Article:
The brochure tells us that this six-foot-deep spring-fed pond has been here for 6000 years. It's sitting on top of 50 feet of accumulated sediments, which provide a wealth of information of the past in this area.
|But then it was time to turn around and spend a half hour bumpity-bumping our way back out to the paved road. Taking Lava Bed Road a couple of miles north from the unpaved intersection broght us to more accessable lava. This is from a flank flow from Graben Dome.|
|A butte forms where a lava cap keeps the soil below from eroding.|
|We three-quarters circled Malheur Lake counter-clockwise to eventually reach the town of Burns. We lunched, fed the Sprinter some fuel, and decided to go north to the greener hills.
Dick considers US 395 between Burns and John Day as one of the prettiest stretches of road anywhere ... there may be more scenic, more flowered and simply easier roads to drive, but for some odd reason he finds this pleasantly relaxing (you can tell he's never tried it mid-winter).
|Turkey buzzards hanging out in a thermal, hoping for inattentive drivers...|
|We passed through a couple of miles of burned area.|
|In the town of John Day we turned westward on US 26. Five miles out of town is the Clyde Holliday State Park. It had always been full or closed on our previous trips, but this time (we were early in the afternoon) there were spaces.
The campground backed on to the John Day River, which had healthy plantings of Oregon grape
|plus lots of duckweed in little side pools|
|Roughly a mile of path followed the river's northern bank. Our Florida trip earlier this year had gotten us used to discovering that "logs" were frequently alligators. This time they were, indeed, logs.|
|The path entered some abandoned farmland ... with an Osprey nest|
|(We must've been in the desert too long... Karen's included a number of tranquil river pictures)|
|But just across the road we're reminded that this is still the dry side of the mountains.
This is Mount Vernon Butte ... we're facing north as we look at it.
|And the park had an explanation of its geology ... the drawing is as if you were facing East with North to the right. We're standing at the red dot (under the suspicious word "viewpoint"). Geology is a major tourist attraction around here (it got us...).|
|Continuing westward on US 26 gives us well-watered farmland along the river, with the drier hills to the north.|
|Just before the intersection with Oregon 19, there's a short road up 300 feet or so to an overlook on the south side of the road. It's called the Mascall Formation Overlook.
This sign explains how an eruption 7 million years ago "capped off" the underlying layers with the layer of lava that now forms the flat top of the ridge across the valley.
Prior to that there had been successive eruptions and ashfalls that covered and fossilized the area's plant and animal remains.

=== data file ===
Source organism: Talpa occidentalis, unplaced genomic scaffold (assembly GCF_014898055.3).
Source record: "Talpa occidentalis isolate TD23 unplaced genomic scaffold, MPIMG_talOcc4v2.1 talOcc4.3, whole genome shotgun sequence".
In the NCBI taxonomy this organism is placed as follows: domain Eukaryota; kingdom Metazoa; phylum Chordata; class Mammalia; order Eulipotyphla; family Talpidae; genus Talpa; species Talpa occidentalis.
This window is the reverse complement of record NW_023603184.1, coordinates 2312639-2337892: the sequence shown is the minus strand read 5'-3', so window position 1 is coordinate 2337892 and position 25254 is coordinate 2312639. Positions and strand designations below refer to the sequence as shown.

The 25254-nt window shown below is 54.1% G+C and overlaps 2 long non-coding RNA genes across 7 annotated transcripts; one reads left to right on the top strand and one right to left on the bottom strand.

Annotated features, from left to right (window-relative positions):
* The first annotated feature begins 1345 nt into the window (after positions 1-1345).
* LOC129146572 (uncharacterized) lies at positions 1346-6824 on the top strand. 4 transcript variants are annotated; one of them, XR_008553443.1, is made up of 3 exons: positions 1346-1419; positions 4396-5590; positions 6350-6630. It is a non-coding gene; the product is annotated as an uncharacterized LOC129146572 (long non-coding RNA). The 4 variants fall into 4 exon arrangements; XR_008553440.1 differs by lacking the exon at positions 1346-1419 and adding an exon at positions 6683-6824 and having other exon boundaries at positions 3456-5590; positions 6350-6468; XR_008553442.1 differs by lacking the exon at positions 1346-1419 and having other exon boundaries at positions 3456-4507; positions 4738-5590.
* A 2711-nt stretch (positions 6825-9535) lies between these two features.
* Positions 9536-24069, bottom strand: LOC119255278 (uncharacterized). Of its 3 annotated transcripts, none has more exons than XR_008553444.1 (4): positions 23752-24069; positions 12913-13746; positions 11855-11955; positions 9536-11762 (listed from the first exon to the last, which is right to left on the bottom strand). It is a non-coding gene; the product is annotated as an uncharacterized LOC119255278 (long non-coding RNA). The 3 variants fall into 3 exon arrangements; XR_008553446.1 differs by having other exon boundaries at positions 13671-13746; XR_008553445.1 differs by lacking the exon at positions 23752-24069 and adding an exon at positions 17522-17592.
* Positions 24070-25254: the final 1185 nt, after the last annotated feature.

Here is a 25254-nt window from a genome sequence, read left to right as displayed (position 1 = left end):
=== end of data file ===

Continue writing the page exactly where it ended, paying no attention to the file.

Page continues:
|It provides a spectacular view of Picture Gorge and the Mascall and Rattlesnake formations. The layering can be seen on the exposed face in the center of the photo.|
|About 16 million years ago, the hot-spot that would become Yellowstone was pushing magma up under Yakima and flooding lava across Washington and Oregon.|
|Through the magic canyon (Picture Gorge) is the Sheep Rock section of the John Day Fossil Beds. That's Sheep Rock itself visible beyond the gap.|
|Picture Gorge is incredibly narrow, amazingly steep, and has a T-junction in it. Taking the northern option on to Oregon 19 pops us out into the Fossil Beds Monument.|
|Where we meet Sheep Rock face-on.|
|As a part of our spring 2012 Annular Eclipse Tour we did a more extensive exploration of this Monument.
But we still wanted to drop into the visitor center/museum/fossil research lab to see "what's new that's really old".
|We arrived a few minutes before they opened (a rarity for us), so we let the night beetle entertain us with his non-moving antic.|
|Around the back was a interesting fossil-digging practice set up ... a bunch of extension ladder sections with the inter-rung gaps filled with fossils embedded in plaster. Each fossil was at a different stage of being gently extracted from the rock-like matrix.|
|Petrified wood (that we've photographed before)|
|But this time we'll include the sign...|
|Colorful flowers Karen hasn't identified yet|
|Swallow nests on the eves of the museum|
|Once inside the building we found that they had, indeed, installed a number of new exhibits we hadn't seen only four years earlier. It's a fine museum but we're just going to encourage you to go and see it for yourselves.
(Translation: We could'a sworn we took more pictures inside...)
... And we can now honestly say "Been there, bought the t-shirt".
|Back down through Picture Gorge and westward on US 26... to and through spectacular formations.|
|Onward to the Painted Hills unit of the John Day Fossil Monument.|